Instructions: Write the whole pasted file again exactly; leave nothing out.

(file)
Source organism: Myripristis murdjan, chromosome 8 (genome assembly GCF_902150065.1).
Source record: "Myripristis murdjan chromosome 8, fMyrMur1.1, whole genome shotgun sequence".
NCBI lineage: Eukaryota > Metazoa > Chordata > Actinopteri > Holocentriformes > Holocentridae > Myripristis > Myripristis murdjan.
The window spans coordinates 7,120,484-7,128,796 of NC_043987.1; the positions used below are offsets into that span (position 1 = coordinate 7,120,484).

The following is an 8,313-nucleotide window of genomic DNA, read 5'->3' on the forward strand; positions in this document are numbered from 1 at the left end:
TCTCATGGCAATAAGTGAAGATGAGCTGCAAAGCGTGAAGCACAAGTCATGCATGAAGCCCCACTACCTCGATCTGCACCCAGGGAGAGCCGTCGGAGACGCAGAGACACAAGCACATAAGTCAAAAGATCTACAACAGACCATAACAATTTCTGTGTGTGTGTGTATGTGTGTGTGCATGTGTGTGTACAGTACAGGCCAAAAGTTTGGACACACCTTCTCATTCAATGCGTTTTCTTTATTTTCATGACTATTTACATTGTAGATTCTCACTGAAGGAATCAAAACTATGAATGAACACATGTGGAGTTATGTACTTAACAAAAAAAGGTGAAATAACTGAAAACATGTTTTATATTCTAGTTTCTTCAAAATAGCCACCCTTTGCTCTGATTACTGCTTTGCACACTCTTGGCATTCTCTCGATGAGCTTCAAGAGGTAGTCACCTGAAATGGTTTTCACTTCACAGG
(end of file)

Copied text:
Source organism: Myripristis murdjan, chromosome 8 (genome assembly GCF_902150065.1).
Source record: "Myripristis murdjan chromosome 8, fMyrMur1.1, whole genome shotgun sequence".
NCBI lineage: Eukaryota > Metazoa > Chordata > Actinopteri > Holocentriformes > Holocentridae > Myripristis > Myripristis murdjan.
The window spans coordinates 7,120,484-7,128,796 of NC_043987.1; the positions used below are offsets into that span (position 1 = coordinate 7,120,484).

The following is an 8,313-nucleotide window of genomic DNA, read 5'->3' on the forward strand; positions in this document are numbered from 1 at the left end:
TCTCATGGCAATAAGTGAAGATGAGCTGCAAAGCGTGAAGCACAAGTCATGCATGAAGCCCCACTACCTCGATCTGCACCCAGGGAGAGCCGTCGGAGACGCAGAGACACAAGCACATAAGTCAAAAGATCTACAACAGACCATAACAATTTCTGTGTGTGTGTGTATGTGTGTGTGCATGTGTGTGTACAGTACAGGCCAAAAGTTTGGACACACCTTCTCATTCAATGCGTTTTCTTTATTTTCATGACTATTTACATTGTAGATTCTCACTGAAGGAATCAAAACTATGAATGAACACATGTGGAGTTATGTACTTAACAAAAAAAGGTGAAATAACTGAAAACATGTTTTATATTCTAGTTTCTTCAAAATAGCCACCCTTTGCTCTGATTACTGCTTTGCACACTCTTGGCATTCTCTCGATGAGCTTCAAGAGGTAGTCACCTGAAATGGTTTTCACTTCACAGG